South Africa building new-look Twenty20 unit
A return to a problem of old hampered South Africa the last time they played in the shortest format at the World Twenty20. Middle-order batsman Farhaan Behardien suggested instability in the line-up was to blame for the team returning empty handed.
"Where we struggled in Sri Lanka was that we lost early wickets and then the slow bowlers come on and it was difficult to rebuild," he said. Apart from the match against Zimbabwe, which South Africa won by ten wickets, they lost their first two batsmen for a maximum of 28 runs in the other fixtures.
The combination of Richard Levi and Hashim Amla did not work and when Levi was dropped for the final match, Jacques Kallis partnered Amla also with little success. Neither Kallis nor Amla is part of the current squad, although Levi is. If he plays, he is expected to be joined at the top by either the captain Faf du Plessis or the uncapped Henry Davids , who could also form a partnership of their own.
While different pairs could solve the issue to an extent, South Africa's floating middle order also unsettles them. As they aim to build a new-look T20 side, starting with the matches against New Zealand, role definition and countering the spin threat have become two of the major areas under consideration.
Behardien indicated that the first of those had already been ironed out, especially for him. "My job is assessing the risk. If we lose early wickets upfront, my job is risk management and seeing how we can maximise the remaining overs to get to a high total. And to play the spinners low risk," he said. "But if we have a good start, without too many wickets in the first few overs, we can take on the spinners. That's one of our focuses going forward."
Even without Daniel Vettori in the New Zealand line-up, South Africa are wary of New Zealand's spinners. Ronnie Hira, the left-armer, took three wickets in the warm-up match against South Africa A, including that of Justin Ontong, while Nathan McCullum was economical in his three overs of offspin. "We've had a lot of practice against spin in the one-day cup," Behardien said.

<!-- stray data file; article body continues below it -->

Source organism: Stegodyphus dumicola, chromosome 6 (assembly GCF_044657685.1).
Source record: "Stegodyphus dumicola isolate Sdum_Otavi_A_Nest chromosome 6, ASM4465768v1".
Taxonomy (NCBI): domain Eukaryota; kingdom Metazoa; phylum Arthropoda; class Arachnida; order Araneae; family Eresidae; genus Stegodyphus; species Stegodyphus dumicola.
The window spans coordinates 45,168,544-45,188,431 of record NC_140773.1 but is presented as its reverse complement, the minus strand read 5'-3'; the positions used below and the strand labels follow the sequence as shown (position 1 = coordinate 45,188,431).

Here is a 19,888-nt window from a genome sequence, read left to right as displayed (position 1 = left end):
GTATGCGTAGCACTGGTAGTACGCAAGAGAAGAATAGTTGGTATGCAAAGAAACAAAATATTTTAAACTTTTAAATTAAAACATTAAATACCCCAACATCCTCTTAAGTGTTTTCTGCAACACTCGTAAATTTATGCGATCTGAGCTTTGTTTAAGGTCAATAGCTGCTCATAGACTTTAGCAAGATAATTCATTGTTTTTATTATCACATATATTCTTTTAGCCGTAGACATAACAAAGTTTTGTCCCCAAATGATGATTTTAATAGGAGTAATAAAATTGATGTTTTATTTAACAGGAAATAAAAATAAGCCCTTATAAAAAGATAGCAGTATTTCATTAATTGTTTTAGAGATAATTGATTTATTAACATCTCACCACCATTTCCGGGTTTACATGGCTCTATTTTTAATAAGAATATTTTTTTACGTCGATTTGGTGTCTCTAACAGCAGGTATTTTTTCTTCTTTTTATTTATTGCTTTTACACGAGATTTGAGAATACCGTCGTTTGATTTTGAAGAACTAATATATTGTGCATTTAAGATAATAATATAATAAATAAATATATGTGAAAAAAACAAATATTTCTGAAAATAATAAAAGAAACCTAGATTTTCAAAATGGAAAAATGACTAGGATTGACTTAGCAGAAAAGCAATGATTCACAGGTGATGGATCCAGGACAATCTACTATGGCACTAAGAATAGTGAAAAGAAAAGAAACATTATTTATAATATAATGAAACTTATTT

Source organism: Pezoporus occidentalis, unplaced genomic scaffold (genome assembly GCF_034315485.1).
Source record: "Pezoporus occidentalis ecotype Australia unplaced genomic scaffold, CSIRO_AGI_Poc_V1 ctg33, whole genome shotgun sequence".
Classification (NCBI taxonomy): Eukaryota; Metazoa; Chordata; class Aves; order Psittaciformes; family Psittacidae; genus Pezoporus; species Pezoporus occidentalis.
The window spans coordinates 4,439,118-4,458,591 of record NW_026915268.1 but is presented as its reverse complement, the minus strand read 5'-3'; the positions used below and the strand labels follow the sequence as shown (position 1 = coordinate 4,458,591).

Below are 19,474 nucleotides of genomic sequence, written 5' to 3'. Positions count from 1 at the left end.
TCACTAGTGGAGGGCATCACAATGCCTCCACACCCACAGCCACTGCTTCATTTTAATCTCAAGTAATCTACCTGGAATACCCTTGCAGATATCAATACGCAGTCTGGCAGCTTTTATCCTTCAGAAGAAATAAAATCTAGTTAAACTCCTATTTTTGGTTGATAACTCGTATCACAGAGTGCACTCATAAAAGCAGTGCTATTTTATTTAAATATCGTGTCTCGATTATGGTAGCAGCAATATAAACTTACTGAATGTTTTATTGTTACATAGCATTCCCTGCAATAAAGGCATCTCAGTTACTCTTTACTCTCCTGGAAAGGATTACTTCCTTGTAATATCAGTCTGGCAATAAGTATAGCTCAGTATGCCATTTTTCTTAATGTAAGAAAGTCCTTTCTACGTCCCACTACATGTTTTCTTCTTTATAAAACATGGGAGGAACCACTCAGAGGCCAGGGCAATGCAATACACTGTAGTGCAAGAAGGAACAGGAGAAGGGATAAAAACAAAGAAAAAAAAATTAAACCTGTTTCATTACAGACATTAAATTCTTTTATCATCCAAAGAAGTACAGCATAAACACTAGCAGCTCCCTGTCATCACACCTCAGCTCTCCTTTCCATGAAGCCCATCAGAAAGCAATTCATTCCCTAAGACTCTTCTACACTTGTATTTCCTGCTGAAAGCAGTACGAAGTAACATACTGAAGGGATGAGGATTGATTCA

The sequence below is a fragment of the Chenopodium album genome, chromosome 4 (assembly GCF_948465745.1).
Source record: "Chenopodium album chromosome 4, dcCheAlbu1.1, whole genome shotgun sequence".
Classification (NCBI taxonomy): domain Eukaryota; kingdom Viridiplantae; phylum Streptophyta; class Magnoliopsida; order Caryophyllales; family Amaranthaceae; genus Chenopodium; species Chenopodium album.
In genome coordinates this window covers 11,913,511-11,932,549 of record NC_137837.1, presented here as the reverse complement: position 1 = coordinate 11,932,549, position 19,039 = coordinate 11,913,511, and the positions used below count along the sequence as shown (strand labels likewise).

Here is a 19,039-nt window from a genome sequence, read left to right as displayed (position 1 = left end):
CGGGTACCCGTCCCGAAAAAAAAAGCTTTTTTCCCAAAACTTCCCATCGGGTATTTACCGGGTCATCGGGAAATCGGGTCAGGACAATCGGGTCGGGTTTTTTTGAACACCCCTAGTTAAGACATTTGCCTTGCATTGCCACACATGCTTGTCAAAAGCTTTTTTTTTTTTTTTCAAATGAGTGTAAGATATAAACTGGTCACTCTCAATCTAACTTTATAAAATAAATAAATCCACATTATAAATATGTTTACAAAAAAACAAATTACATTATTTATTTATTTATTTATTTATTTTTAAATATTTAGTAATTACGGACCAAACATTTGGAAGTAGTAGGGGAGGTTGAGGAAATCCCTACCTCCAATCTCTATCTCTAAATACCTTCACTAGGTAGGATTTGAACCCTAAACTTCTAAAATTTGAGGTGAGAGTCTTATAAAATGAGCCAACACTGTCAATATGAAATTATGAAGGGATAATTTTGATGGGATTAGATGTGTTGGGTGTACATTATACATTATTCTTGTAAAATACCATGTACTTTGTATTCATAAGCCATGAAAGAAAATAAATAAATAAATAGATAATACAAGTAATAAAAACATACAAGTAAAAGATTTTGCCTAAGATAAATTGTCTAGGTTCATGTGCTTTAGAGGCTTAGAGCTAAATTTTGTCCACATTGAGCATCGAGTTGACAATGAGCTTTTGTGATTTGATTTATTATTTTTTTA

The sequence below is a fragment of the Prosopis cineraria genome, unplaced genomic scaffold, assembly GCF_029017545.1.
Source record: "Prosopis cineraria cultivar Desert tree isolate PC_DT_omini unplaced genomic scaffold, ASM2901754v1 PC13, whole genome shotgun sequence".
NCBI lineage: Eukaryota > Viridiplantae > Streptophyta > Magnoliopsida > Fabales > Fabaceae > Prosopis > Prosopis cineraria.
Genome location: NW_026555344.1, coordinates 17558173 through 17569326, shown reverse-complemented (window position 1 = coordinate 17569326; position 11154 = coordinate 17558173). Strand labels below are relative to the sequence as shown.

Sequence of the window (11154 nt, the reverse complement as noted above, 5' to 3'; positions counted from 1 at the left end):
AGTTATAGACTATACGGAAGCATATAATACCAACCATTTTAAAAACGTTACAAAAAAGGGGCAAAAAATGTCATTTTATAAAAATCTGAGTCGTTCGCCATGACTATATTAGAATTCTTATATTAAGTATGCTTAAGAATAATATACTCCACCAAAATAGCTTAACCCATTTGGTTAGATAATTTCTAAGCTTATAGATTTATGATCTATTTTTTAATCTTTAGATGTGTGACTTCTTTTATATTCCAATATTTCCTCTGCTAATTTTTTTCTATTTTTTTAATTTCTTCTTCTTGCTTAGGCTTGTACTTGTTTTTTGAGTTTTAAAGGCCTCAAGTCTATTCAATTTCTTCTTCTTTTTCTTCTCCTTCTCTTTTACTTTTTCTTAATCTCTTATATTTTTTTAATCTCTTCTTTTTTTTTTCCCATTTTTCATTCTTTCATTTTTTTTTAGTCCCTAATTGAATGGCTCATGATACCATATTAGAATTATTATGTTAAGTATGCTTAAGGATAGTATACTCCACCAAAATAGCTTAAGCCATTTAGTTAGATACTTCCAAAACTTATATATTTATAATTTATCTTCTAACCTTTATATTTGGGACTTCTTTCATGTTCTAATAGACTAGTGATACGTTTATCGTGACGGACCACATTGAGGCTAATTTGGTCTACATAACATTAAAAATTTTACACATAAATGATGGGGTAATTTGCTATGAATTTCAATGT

With the major emphasis on technical aspects, South Africa could forget that a transition phase also involves building a new team culture but Berhardien said that has been equally high on their agenda. With regular limited-overs captain AB de Villiers opting out of the series, stand-in leader du Plessis will have to create his own environment for the players to excel in.
Du Plessis captained South Africa A against Sri Lanka A in June and the players who were involved in that series, like Behariden, got a taste of his leadership style. "He is very big on team culture. Everybody is not for themselves. You've got to give, you've got to be selfless, whether it be throw-downs, extra catches, helping generally, packing up the kit- those very small things."
Most importantly, with the pressure of a major tournament not hanging over them, Berhardien hopes the mood in the camp will lighten. "It's all been a bit serious over the last while and sometimes we forget that we need to have fun and express ourselves.
"As players we get stiff and we get tight because we want to do so well and perform for our country. So you forget that this is what you've been wanting to do since you were a little kid and when you forget about those values then you don't really perform at your best, because you are too tense and worrying the whole time about the results."
Russell Domingo, South Africa's new Twenty20 coach, said he will not look as far ahead as the 2014 World T20. The upcoming matches are more about laying the groundwork for a short-form unit that can go on and replicate the successes of the Test side.
"The team culture won't be much different to what is in the Test side," Behardien said. "It might be tweaked a bit with a new captain and a new coach. Sometimes the same thing can be said in a slightly different way and it could make a world of difference to the individual and something could click. I think it is a fresh approach and I am quite excited to be a part of it."
Firdose Moonda is ESPNcricinfo's South Africa correspondent